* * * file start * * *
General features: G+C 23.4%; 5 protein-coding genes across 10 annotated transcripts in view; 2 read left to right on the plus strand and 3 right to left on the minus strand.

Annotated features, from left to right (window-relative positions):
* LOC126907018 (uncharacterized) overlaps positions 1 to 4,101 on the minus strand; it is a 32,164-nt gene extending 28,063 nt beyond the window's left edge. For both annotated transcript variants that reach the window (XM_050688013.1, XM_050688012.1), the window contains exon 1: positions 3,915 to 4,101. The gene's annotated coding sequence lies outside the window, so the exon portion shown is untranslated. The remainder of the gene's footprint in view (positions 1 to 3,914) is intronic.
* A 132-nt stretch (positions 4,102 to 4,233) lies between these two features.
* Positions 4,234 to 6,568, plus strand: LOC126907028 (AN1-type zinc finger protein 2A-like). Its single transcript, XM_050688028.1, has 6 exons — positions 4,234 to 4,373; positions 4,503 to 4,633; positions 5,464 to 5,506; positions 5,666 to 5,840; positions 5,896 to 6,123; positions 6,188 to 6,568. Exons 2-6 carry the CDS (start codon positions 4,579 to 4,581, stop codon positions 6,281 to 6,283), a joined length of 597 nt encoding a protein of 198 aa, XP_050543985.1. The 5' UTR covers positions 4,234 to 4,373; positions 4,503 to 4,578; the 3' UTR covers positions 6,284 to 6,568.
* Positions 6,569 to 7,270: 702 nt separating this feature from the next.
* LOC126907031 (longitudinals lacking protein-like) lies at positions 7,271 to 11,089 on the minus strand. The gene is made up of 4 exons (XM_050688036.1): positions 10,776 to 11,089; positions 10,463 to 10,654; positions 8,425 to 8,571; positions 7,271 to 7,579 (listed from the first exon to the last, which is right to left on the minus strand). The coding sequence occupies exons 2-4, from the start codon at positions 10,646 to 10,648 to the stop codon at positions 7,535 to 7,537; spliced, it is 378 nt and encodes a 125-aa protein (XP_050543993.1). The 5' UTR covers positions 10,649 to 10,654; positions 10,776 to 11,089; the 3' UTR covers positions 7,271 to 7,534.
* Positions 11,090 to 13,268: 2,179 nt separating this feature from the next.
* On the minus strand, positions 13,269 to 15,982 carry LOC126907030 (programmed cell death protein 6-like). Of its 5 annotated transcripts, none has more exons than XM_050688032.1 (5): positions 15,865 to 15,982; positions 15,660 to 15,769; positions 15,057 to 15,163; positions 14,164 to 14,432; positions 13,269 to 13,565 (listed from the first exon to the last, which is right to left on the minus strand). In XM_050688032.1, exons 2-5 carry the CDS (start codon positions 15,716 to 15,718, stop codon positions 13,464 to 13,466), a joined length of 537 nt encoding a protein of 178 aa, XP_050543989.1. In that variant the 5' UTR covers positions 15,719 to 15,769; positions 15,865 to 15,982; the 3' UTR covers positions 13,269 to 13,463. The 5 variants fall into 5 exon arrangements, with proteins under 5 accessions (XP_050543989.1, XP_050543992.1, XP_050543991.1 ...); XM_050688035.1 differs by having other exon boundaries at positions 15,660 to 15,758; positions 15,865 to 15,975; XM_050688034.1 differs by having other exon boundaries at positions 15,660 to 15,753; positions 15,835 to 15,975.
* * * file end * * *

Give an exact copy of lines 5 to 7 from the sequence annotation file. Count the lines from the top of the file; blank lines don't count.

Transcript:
* Positions 4,234 to 6,568, plus strand: LOC126907028 (AN1-type zinc finger protein 2A-like). Its single transcript, XM_050688028.1, has 6 exons — positions 4,234 to 4,373; positions 4,503 to 4,633; positions 5,464 to 5,506; positions 5,666 to 5,840; positions 5,896 to 6,123; positions 6,188 to 6,568. Exons 2-6 carry the CDS (start codon positions 4,579 to 4,581, stop codon positions 6,281 to 6,283), a joined length of 597 nt encoding a protein of 198 aa, XP_050543985.1. The 5' UTR covers positions 4,234 to 4,373; positions 4,503 to 4,578; the 3' UTR covers positions 6,284 to 6,568.
* Positions 6,569 to 7,270: 702 nt separating this feature from the next.
* LOC126907031 (longitudinals lacking protein-like) lies at positions 7,271 to 11,089 on the minus strand. The gene is made up of 4 exons (XM_050688036.1): positions 10,776 to 11,089; positions 10,463 to 10,654; positions 8,425 to 8,571; positions 7,271 to 7,579 (listed from the first exon to the last, which is right to left on the minus strand). The coding sequence occupies exons 2-4, from the start codon at positions 10,646 to 10,648 to the stop codon at positions 7,535 to 7,537; spliced, it is 378 nt and encodes a 125-aa protein (XP_050543993.1). The 5' UTR covers positions 10,649 to 10,654; positions 10,776 to 11,089; the 3' UTR covers positions 7,271 to 7,534.